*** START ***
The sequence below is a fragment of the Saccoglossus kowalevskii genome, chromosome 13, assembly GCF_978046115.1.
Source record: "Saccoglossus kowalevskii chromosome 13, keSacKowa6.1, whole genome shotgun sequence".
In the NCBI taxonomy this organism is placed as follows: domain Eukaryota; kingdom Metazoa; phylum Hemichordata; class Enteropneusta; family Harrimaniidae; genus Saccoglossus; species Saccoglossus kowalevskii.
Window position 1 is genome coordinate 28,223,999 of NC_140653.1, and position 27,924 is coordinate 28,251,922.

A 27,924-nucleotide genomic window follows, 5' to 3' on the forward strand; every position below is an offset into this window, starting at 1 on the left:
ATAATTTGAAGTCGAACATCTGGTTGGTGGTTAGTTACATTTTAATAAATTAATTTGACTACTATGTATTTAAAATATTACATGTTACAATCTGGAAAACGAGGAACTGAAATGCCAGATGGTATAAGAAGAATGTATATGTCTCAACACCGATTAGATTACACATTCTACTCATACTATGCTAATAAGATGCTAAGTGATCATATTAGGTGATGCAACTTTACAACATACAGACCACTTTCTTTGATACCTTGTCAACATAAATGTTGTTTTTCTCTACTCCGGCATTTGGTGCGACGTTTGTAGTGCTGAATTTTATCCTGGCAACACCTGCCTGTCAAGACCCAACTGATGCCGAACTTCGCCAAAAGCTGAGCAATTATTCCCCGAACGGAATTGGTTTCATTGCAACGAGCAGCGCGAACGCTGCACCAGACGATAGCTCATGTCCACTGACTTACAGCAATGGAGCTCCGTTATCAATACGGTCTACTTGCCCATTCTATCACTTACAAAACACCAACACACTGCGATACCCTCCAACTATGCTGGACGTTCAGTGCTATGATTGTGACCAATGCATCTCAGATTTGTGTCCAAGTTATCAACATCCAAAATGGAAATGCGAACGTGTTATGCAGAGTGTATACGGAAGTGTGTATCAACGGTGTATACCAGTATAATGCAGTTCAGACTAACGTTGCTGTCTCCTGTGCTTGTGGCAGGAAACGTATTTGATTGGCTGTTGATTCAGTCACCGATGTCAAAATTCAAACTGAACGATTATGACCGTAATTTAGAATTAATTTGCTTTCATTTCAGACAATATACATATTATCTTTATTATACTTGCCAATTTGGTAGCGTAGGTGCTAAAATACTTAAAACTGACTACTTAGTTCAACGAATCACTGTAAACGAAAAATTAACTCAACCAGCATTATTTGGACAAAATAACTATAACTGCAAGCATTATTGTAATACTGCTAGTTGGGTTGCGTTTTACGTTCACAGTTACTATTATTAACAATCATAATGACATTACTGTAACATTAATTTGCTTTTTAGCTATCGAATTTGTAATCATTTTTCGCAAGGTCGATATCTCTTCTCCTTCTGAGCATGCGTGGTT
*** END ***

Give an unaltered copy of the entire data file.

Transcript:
The sequence below is a fragment of the Saccoglossus kowalevskii genome, chromosome 13, assembly GCF_978046115.1.
Source record: "Saccoglossus kowalevskii chromosome 13, keSacKowa6.1, whole genome shotgun sequence".
In the NCBI taxonomy this organism is placed as follows: domain Eukaryota; kingdom Metazoa; phylum Hemichordata; class Enteropneusta; family Harrimaniidae; genus Saccoglossus; species Saccoglossus kowalevskii.
Window position 1 is genome coordinate 28,223,999 of NC_140653.1, and position 27,924 is coordinate 28,251,922.

A 27,924-nucleotide genomic window follows, 5' to 3' on the forward strand; every position below is an offset into this window, starting at 1 on the left:
ATAATTTGAAGTCGAACATCTGGTTGGTGGTTAGTTACATTTTAATAAATTAATTTGACTACTATGTATTTAAAATATTACATGTTACAATCTGGAAAACGAGGAACTGAAATGCCAGATGGTATAAGAAGAATGTATATGTCTCAACACCGATTAGATTACACATTCTACTCATACTATGCTAATAAGATGCTAAGTGATCATATTAGGTGATGCAACTTTACAACATACAGACCACTTTCTTTGATACCTTGTCAACATAAATGTTGTTTTTCTCTACTCCGGCATTTGGTGCGACGTTTGTAGTGCTGAATTTTATCCTGGCAACACCTGCCTGTCAAGACCCAACTGATGCCGAACTTCGCCAAAAGCTGAGCAATTATTCCCCGAACGGAATTGGTTTCATTGCAACGAGCAGCGCGAACGCTGCACCAGACGATAGCTCATGTCCACTGACTTACAGCAATGGAGCTCCGTTATCAATACGGTCTACTTGCCCATTCTATCACTTACAAAACACCAACACACTGCGATACCCTCCAACTATGCTGGACGTTCAGTGCTATGATTGTGACCAATGCATCTCAGATTTGTGTCCAAGTTATCAACATCCAAAATGGAAATGCGAACGTGTTATGCAGAGTGTATACGGAAGTGTGTATCAACGGTGTATACCAGTATAATGCAGTTCAGACTAACGTTGCTGTCTCCTGTGCTTGTGGCAGGAAACGTATTTGATTGGCTGTTGATTCAGTCACCGATGTCAAAATTCAAACTGAACGATTATGACCGTAATTTAGAATTAATTTGCTTTCATTTCAGACAATATACATATTATCTTTATTATACTTGCCAATTTGGTAGCGTAGGTGCTAAAATACTTAAAACTGACTACTTAGTTCAACGAATCACTGTAAACGAAAAATTAACTCAACCAGCATTATTTGGACAAAATAACTATAACTGCAAGCATTATTGTAATACTGCTAGTTGGGTTGCGTTTTACGTTCACAGTTACTATTATTAACAATCATAATGACATTACTGTAACATTAATTTGCTTTTTAGCTATCGAATTTGTAATCATTTTTCGCAAGGTCGATATCTCTTCTCCTTCTGAGCATGCGTGGTT